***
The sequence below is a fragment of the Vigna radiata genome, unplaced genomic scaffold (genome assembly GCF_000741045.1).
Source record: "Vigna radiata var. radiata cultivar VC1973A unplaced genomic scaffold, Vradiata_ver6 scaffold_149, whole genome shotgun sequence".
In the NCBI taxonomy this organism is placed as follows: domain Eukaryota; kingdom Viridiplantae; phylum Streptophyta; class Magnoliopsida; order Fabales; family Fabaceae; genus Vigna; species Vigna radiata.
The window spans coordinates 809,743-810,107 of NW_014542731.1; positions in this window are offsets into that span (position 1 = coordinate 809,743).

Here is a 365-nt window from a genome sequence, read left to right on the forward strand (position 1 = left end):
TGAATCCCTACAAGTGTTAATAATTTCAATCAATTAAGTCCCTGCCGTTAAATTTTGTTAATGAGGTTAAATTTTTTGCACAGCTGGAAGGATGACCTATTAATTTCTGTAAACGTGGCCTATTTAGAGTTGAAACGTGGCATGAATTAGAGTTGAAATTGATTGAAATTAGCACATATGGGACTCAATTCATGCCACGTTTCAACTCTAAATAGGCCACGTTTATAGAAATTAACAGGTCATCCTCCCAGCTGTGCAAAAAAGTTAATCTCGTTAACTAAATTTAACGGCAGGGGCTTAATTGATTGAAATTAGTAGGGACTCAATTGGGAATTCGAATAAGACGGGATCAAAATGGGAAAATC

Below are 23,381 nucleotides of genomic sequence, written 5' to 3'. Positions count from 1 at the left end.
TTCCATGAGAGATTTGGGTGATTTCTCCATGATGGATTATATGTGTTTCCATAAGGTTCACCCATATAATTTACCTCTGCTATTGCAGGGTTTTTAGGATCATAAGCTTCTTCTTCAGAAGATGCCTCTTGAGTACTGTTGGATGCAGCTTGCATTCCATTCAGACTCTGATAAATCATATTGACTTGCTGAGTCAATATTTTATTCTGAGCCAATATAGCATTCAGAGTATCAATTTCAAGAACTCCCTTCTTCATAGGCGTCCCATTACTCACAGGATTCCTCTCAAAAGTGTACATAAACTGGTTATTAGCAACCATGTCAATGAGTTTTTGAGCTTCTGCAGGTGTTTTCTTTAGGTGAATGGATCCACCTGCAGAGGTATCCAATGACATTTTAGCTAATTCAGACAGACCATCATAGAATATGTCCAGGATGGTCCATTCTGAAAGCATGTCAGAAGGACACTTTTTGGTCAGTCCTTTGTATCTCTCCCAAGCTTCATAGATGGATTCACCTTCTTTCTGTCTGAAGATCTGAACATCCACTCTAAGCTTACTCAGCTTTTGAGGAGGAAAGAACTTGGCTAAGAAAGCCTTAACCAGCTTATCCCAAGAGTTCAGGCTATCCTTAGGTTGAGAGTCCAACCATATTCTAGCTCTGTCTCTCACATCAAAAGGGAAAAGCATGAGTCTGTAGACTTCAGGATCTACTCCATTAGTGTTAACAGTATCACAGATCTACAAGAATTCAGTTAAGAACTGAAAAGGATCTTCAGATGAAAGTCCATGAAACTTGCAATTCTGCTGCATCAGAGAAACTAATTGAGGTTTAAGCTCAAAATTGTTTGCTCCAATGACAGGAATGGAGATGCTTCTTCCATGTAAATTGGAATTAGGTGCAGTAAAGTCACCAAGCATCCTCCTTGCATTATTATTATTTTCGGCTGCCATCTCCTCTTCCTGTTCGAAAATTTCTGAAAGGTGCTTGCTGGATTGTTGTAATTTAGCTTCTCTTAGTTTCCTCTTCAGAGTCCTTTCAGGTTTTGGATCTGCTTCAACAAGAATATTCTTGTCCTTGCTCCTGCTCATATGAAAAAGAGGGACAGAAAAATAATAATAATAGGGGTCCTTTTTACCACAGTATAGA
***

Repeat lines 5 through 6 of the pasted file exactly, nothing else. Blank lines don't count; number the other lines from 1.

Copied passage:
Here is a 365-nt window from a genome sequence, read left to right on the forward strand (position 1 = left end):
TGAATCCCTACAAGTGTTAATAATTTCAATCAATTAAGTCCCTGCCGTTAAATTTTGTTAATGAGGTTAAATTTTTTGCACAGCTGGAAGGATGACCTATTAATTTCTGTAAACGTGGCCTATTTAGAGTTGAAACGTGGCATGAATTAGAGTTGAAATTGATTGAAATTAGCACATATGGGACTCAATTCATGCCACGTTTCAACTCTAAATAGGCCACGTTTATAGAAATTAACAGGTCATCCTCCCAGCTGTGCAAAAAAGTTAATCTCGTTAACTAAATTTAACGGCAGGGGCTTAATTGATTGAAATTAGTAGGGACTCAATTGGGAATTCGAATAAGACGGGATCAAAATGGGAAAATC